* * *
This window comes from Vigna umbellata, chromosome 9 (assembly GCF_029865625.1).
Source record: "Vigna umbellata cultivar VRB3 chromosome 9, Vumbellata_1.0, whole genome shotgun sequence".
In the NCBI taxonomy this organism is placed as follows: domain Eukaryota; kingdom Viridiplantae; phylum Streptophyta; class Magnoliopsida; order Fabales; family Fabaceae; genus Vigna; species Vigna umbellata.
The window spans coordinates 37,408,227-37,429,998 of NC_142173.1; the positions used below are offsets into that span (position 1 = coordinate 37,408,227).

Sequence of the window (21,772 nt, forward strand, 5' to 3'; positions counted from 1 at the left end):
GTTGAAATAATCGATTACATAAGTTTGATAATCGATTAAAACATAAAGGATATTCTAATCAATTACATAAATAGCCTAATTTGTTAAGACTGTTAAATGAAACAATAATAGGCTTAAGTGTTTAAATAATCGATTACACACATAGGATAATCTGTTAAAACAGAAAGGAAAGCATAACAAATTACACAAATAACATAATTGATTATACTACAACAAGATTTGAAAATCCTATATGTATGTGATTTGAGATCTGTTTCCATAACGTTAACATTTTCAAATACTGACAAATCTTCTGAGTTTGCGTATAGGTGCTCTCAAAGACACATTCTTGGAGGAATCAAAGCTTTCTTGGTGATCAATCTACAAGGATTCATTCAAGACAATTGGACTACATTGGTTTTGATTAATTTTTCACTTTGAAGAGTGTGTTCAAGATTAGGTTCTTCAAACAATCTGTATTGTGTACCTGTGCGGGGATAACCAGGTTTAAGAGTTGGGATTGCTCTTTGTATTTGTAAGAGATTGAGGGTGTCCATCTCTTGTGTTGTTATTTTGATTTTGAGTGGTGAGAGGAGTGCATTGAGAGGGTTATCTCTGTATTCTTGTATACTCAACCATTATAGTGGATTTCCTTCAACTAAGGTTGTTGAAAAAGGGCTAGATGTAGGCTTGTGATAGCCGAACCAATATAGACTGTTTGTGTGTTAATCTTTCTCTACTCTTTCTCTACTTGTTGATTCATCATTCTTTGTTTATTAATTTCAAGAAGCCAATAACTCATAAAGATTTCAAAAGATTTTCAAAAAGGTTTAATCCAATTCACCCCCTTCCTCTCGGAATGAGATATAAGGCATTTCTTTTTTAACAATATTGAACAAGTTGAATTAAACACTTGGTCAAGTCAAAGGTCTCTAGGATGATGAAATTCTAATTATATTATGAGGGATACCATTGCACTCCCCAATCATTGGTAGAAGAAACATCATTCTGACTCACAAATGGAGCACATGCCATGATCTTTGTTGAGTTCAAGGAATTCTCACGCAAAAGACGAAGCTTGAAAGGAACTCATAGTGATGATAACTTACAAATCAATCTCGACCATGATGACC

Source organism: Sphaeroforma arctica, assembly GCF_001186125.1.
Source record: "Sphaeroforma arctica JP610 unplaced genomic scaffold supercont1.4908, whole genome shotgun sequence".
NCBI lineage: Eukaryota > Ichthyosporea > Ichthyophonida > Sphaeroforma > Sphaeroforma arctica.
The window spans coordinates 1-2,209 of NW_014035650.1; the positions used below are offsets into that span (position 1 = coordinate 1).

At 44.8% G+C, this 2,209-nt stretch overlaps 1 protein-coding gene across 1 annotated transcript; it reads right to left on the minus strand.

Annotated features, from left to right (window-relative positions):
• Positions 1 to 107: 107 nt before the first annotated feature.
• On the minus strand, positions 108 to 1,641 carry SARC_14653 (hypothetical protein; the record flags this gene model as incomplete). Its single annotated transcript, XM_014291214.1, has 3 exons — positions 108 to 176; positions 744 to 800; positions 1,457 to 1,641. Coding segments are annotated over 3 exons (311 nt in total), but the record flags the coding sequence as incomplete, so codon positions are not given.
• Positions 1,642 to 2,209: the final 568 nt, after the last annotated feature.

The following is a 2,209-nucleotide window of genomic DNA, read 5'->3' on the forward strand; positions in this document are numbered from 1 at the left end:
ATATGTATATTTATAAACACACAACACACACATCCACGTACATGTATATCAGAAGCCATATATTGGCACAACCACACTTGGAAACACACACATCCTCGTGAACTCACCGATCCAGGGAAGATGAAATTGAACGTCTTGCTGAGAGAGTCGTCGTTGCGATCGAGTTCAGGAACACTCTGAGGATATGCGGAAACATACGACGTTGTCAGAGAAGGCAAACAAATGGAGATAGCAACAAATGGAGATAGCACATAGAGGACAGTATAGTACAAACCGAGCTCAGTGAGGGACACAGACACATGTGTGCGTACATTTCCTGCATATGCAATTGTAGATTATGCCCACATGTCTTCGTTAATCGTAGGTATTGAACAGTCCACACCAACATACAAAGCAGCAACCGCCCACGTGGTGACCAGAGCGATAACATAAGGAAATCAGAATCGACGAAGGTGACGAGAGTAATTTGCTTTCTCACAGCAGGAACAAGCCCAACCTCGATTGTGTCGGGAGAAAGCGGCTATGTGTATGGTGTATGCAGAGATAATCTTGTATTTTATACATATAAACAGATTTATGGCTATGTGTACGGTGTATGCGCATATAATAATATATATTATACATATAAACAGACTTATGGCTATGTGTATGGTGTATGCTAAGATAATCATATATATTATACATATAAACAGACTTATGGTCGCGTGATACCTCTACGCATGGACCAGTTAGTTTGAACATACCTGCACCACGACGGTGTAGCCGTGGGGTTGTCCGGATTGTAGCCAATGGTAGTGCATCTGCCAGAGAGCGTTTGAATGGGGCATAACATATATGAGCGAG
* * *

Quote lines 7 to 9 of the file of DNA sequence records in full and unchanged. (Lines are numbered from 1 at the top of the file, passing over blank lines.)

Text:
Source organism: Sphaeroforma arctica, assembly GCF_001186125.1.
Source record: "Sphaeroforma arctica JP610 unplaced genomic scaffold supercont1.4908, whole genome shotgun sequence".
NCBI lineage: Eukaryota > Ichthyosporea > Ichthyophonida > Sphaeroforma > Sphaeroforma arctica.